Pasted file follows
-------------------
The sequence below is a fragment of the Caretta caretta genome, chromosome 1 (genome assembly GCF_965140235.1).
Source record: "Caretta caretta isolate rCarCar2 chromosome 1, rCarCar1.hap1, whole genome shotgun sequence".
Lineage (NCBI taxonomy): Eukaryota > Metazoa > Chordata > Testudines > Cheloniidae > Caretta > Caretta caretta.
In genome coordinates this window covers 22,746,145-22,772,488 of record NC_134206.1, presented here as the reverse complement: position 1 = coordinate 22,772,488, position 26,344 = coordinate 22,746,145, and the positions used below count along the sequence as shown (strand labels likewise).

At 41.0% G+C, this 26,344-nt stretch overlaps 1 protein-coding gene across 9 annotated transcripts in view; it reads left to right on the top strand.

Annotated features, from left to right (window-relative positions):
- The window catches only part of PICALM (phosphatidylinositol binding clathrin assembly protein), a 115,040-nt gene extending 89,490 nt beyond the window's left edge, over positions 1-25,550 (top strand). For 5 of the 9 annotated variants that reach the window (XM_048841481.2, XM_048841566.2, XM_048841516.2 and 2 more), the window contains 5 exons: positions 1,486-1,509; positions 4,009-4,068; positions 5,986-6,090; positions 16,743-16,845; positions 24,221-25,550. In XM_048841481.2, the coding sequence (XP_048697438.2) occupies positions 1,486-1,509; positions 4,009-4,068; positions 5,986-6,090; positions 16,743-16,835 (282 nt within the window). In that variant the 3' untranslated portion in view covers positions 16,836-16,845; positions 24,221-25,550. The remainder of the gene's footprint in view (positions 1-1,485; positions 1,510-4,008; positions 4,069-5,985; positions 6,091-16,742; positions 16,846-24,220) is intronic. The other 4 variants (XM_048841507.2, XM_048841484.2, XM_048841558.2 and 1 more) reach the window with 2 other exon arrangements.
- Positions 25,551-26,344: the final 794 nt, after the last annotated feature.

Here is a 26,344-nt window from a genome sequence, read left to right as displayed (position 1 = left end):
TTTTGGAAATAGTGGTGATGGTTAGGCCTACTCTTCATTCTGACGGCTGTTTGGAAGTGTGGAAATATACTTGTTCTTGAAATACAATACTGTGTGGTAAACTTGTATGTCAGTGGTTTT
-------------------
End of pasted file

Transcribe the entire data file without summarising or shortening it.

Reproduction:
The sequence below is a fragment of the Caretta caretta genome, chromosome 1 (genome assembly GCF_965140235.1).
Source record: "Caretta caretta isolate rCarCar2 chromosome 1, rCarCar1.hap1, whole genome shotgun sequence".
Lineage (NCBI taxonomy): Eukaryota > Metazoa > Chordata > Testudines > Cheloniidae > Caretta > Caretta caretta.
In genome coordinates this window covers 22,746,145-22,772,488 of record NC_134206.1, presented here as the reverse complement: position 1 = coordinate 22,772,488, position 26,344 = coordinate 22,746,145, and the positions used below count along the sequence as shown (strand labels likewise).

At 41.0% G+C, this 26,344-nt stretch overlaps 1 protein-coding gene across 9 annotated transcripts in view; it reads left to right on the top strand.

Annotated features, from left to right (window-relative positions):
- The window catches only part of PICALM (phosphatidylinositol binding clathrin assembly protein), a 115,040-nt gene extending 89,490 nt beyond the window's left edge, over positions 1-25,550 (top strand). For 5 of the 9 annotated variants that reach the window (XM_048841481.2, XM_048841566.2, XM_048841516.2 and 2 more), the window contains 5 exons: positions 1,486-1,509; positions 4,009-4,068; positions 5,986-6,090; positions 16,743-16,845; positions 24,221-25,550. In XM_048841481.2, the coding sequence (XP_048697438.2) occupies positions 1,486-1,509; positions 4,009-4,068; positions 5,986-6,090; positions 16,743-16,835 (282 nt within the window). In that variant the 3' untranslated portion in view covers positions 16,836-16,845; positions 24,221-25,550. The remainder of the gene's footprint in view (positions 1-1,485; positions 1,510-4,008; positions 4,069-5,985; positions 6,091-16,742; positions 16,846-24,220) is intronic. The other 4 variants (XM_048841507.2, XM_048841484.2, XM_048841558.2 and 1 more) reach the window with 2 other exon arrangements.
- Positions 25,551-26,344: the final 794 nt, after the last annotated feature.

Here is a 26,344-nt window from a genome sequence, read left to right as displayed (position 1 = left end):
TTTTGGAAATAGTGGTGATGGTTAGGCCTACTCTTCATTCTGACGGCTGTTTGGAAGTGTGGAAATATACTTGTTCTTGAAATACAATACTGTGTGGTAAACTTGTATGTCAGTGGTTTT